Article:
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May 03, 2020 2 min read

By Jesmar Arévalo

Next Tuesday will be May 5th, a day in the United States that is often confused with Mexico's Independence Day. The historical moment that gave rise to this holiday occurred more than fifty years after the date on which Mexico's war of independence began. So, if this is a Mexican tradition why do we celebrate it in the US?

You'll be surprised to know the 5 of May is not widely celebrated in Mexico. But in several cities in the US, it is a perfect date to celebrate with a big party and listening to some music.

Contrary to popular belief, this date commemorates an unexpected victory over France in the Battle of Puebla on May 5, 1862. So, it is well known in Mexico but mainly celebrated in Puebla.

The victory was a total surprise for Mexican forces, but it was brief, as soon after France occupied Mexico for a few years. In any case, May 5th continued to be celebrated in Puebla and, more interestingly, north of the border by some Mexican Americans.

So, here is how it became an important economic driver for entrepreneurs and beverage companies across the United States.In the early 1960s, many Mexican-American activists fighting in the U.S. civil rights movement used that day to show their pride in their roots.

In 1989, an importer of Mexican beers launched an advertising campaign targeted to that celebration. Initially, the campaign was aimed at Latinos, but later it was extended to a wider audience with television and print ads. So, this worked to reinforce the “Cinco de Mayo” celebration. That is one of the reasons why nowadays, people associate this date with drinking beer, without knowing what they are celebrating.

This day has become important, and the marketing of 5 de Mayo has been very successful. A market research agency reported in 2013, Americans bought more than $600 million worth of beer for 5 de Mayo. This amount exceeded the profits for even the Super Bowl or St. Patrick's Day.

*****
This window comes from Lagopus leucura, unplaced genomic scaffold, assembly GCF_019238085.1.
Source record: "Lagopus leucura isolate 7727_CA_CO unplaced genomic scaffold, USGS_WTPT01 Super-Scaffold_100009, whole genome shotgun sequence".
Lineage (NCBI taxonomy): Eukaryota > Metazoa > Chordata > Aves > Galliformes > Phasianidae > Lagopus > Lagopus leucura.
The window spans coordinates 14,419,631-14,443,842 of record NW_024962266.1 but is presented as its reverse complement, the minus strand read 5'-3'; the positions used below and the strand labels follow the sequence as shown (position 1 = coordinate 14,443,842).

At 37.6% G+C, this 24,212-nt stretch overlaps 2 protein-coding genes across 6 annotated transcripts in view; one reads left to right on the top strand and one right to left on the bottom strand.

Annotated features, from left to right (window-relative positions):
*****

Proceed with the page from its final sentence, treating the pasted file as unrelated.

A funny story around “Cinco de Mayo”

Piñatas are a common way to celebrate this date every year. They are very popular in Mexico, and they have been adapted to the times and this date. But you will also see on social networks, images of mayonnaise boats, and tacos used to greet and celebrate the day. In this context, a funny anecdote related to a lexical error was created and embraced.

Cinco de Mayo, is the way to say 5 of May in Spanish and is read and pronounced in the United States like 'sink of the may'. This could be misinterpreted as something like ‘se hunde la mayonesa’ in Spanish, which is associated with a sauce very much appreciated by Mexicans.

The joke is completed with the story that the Titanic sank with 12,000 jars of Hellmann's mayonnaise aboard that would have been shipped to Veracruz if the luxury liner had reached its destination in New York in 1912.

So, next 5 of May keep all of this in mind while celebrating this special date interpreted as a celebration of Mexican culture and heritage.


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